Key Internal Controls for Small Business Owners

 

1. Open all the mail!  

 

This is often a quickly relinquished responsibility and it really shouldn’t be!  Awareness of key documents include tax notices, tax assessments, payables, bank statements, cleared cheques, customer payments and legal notices… all need the attention of the owner even for 5 seconds!   Tax notices highlight late payments which might be an indicator of untimely bookkeeping, cleared cheques should be checked to ensure they are all valid, bills need to be inspected for fraud or errors, and customer payments or lack thereof need to be monitored for deposit prioritization or follow up.  You don’t need to spend a lot of time- just open, check and hand off to bookkeeper… or scan/fax.  

 

2. Sign all the cheques!  

 

This is rarely not in effect as it is pretty obvious.  I would point out that you should make a habit of requiring the back up documents to support cheques which is often skipped (ideally the voucher – PO, Packingslip, Invoice).  Also note that dual signatures is always the best unless you are the sole owner/shareholder!

 

3. Monitor online bank accounts and general business activities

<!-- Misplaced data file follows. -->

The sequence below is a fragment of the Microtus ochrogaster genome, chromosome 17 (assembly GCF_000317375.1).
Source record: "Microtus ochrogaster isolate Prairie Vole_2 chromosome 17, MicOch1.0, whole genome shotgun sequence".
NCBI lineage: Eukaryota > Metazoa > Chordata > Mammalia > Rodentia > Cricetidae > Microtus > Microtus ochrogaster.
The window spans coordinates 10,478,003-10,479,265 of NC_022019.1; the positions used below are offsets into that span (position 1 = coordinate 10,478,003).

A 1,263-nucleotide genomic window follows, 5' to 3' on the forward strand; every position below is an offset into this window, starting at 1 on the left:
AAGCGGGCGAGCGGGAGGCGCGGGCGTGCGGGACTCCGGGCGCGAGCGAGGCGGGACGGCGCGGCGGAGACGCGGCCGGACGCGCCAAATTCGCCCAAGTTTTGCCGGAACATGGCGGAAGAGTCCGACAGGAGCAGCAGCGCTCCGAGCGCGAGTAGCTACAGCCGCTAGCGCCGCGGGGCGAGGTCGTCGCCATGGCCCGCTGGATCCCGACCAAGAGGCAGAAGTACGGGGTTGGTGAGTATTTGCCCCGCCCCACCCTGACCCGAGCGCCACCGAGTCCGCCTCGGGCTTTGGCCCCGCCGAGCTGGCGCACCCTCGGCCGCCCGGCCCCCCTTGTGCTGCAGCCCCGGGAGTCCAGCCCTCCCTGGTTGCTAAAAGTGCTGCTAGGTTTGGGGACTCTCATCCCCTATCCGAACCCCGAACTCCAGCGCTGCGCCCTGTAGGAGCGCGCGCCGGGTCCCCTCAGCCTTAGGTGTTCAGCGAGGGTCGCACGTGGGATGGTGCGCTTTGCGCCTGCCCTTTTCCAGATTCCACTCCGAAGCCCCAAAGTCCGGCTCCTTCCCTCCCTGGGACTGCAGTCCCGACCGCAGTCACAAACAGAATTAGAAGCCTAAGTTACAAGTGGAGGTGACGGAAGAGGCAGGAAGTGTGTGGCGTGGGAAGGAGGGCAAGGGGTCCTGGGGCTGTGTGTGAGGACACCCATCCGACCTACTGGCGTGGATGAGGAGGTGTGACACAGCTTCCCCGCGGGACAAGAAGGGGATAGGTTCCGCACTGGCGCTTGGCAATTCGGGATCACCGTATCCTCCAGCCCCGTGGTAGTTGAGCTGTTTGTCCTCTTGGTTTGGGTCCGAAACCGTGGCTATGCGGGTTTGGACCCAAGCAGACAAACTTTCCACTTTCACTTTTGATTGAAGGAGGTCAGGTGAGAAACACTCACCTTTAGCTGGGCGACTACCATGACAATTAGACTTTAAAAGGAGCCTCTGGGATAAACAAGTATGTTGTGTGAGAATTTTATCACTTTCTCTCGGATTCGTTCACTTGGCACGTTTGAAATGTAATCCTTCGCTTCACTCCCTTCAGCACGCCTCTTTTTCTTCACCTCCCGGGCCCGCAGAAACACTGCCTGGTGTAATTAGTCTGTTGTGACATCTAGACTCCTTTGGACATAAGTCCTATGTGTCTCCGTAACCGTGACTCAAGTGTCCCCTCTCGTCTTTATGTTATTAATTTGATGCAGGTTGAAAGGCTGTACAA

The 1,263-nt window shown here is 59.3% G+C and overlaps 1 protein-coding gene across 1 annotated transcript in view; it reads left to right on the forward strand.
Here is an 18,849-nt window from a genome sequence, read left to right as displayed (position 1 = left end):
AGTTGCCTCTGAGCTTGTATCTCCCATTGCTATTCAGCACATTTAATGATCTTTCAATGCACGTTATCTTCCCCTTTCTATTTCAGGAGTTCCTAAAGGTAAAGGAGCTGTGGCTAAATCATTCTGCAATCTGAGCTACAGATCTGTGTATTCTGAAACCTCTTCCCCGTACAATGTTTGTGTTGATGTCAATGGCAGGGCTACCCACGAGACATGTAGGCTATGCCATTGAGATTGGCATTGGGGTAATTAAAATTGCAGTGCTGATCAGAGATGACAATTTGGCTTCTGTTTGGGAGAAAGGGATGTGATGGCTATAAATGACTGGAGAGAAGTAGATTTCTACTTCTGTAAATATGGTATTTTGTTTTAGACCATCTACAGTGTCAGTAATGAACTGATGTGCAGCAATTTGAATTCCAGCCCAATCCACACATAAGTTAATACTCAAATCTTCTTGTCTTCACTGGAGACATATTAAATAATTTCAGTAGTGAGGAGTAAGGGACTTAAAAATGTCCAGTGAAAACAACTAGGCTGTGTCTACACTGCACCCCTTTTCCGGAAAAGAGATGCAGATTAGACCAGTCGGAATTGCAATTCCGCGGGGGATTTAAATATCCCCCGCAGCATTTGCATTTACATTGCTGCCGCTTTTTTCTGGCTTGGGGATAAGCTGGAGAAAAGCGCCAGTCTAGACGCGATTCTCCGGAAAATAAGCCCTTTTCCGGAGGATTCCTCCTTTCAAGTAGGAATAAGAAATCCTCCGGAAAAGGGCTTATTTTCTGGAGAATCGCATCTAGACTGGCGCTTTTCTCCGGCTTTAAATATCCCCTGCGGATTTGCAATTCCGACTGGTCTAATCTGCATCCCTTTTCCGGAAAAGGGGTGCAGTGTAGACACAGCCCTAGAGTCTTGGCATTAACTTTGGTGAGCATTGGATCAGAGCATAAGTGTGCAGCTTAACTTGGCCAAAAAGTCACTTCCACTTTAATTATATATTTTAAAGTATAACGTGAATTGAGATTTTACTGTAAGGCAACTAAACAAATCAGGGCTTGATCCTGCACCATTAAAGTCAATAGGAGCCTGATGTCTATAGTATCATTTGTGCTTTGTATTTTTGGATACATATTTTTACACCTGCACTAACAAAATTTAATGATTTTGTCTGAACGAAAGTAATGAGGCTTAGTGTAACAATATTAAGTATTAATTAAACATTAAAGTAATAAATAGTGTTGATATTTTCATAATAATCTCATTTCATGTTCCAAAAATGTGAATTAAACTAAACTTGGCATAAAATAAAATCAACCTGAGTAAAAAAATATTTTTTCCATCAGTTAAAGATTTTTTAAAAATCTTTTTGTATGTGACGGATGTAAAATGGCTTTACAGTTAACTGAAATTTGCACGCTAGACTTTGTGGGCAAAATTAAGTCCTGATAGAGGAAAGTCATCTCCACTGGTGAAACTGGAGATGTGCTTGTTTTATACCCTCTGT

Monitoring controls are very important as they ensure that you are aware of unusual transactions and unusual behaviors.  Trust in your accounting/bookkeeping staff is tremendously important and you should hire accordingly but it isn’t a control!  Fraud occurs when owners are just so trusting that opportunities arrise and we hear about those stories every so often in the press.  Monitoring controls… ie. just taking an interest, requesting reports, reviewing documents, inspecting files on occassion is key to shutting those opportunities down!

 

4. Segregation and access controls

 

Control of cheque stock is critically important. Do not place reliance on your signature and the bank review.  You need preventable measures to watch for fraud and identity theft these days so control your cheque stock.  Also monitor online bank accounts and make sure you can identify transactions- EFT’s (“Electronic Funds Transfers/online payments, etc) are being coming more and more common but they don’t provide enough information to understand nature of payments sometimes.  Also control access to payroll systems so monitor this closely.  Those big lump sum autowithdrawals need to be monitored for unusual fluctuations and tied out to payroll reports. 

 

5. Timely, involved review of monthly financial statements and bank reconciliations

 

This one is rarely done and poorly understood.   On the 15th of every month you should have received a 3 month trended balance sheet, 3 month trended  P&L, a budget to actual, a G/L for the the month, bank recs, AP, AR and fixed assets listing .  Get them if they are “ready” or not! and get some perspective on where you’re numbers are at.  If you don’t understand them go through them with your accountant and get them to give you some perspectives on them and what you should be looking for specifically.


Source: QC Docs Blog 2008

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